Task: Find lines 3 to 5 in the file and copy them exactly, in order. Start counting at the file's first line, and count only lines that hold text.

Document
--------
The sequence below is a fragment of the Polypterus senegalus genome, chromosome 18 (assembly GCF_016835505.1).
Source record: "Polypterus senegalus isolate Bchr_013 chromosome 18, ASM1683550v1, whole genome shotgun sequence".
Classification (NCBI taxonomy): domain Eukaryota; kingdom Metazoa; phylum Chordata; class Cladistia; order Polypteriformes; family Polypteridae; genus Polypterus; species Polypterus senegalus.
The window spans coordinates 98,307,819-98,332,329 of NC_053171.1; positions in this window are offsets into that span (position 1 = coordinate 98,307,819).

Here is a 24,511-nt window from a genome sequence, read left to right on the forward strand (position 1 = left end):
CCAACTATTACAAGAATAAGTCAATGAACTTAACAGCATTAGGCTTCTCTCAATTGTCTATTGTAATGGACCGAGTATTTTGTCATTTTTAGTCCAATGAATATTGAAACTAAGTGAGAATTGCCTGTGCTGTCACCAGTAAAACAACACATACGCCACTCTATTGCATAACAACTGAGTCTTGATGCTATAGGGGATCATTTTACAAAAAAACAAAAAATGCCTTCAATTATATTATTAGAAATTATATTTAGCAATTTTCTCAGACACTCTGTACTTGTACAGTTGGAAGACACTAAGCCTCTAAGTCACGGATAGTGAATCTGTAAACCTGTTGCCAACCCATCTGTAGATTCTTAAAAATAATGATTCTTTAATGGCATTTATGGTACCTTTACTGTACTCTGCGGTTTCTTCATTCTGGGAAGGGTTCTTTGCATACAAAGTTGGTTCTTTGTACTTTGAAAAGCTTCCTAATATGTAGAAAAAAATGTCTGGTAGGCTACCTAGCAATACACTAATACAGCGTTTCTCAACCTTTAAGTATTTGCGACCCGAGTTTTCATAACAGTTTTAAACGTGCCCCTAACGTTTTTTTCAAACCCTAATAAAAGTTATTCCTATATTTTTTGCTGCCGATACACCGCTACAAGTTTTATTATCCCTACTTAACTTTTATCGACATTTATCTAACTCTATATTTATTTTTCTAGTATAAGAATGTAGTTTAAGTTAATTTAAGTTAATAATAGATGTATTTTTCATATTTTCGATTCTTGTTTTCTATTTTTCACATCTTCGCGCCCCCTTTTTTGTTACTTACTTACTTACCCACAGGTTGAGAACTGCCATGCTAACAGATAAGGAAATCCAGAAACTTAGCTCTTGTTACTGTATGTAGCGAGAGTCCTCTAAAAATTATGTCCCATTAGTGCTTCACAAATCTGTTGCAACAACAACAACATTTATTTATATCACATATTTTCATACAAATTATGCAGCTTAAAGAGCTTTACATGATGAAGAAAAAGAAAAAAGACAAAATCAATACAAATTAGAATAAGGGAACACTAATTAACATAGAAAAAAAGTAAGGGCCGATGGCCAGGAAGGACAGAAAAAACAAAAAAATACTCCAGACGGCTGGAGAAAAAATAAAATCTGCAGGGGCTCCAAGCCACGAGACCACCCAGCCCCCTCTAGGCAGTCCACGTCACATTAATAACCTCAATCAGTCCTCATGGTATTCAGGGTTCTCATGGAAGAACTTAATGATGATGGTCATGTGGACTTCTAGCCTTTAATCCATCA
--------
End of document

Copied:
Classification (NCBI taxonomy): domain Eukaryota; kingdom Metazoa; phylum Chordata; class Cladistia; order Polypteriformes; family Polypteridae; genus Polypterus; species Polypterus senegalus.
The window spans coordinates 98,307,819-98,332,329 of NC_053171.1; positions in this window are offsets into that span (position 1 = coordinate 98,307,819).

Here is a 24,511-nt window from a genome sequence, read left to right on the forward strand (position 1 = left end):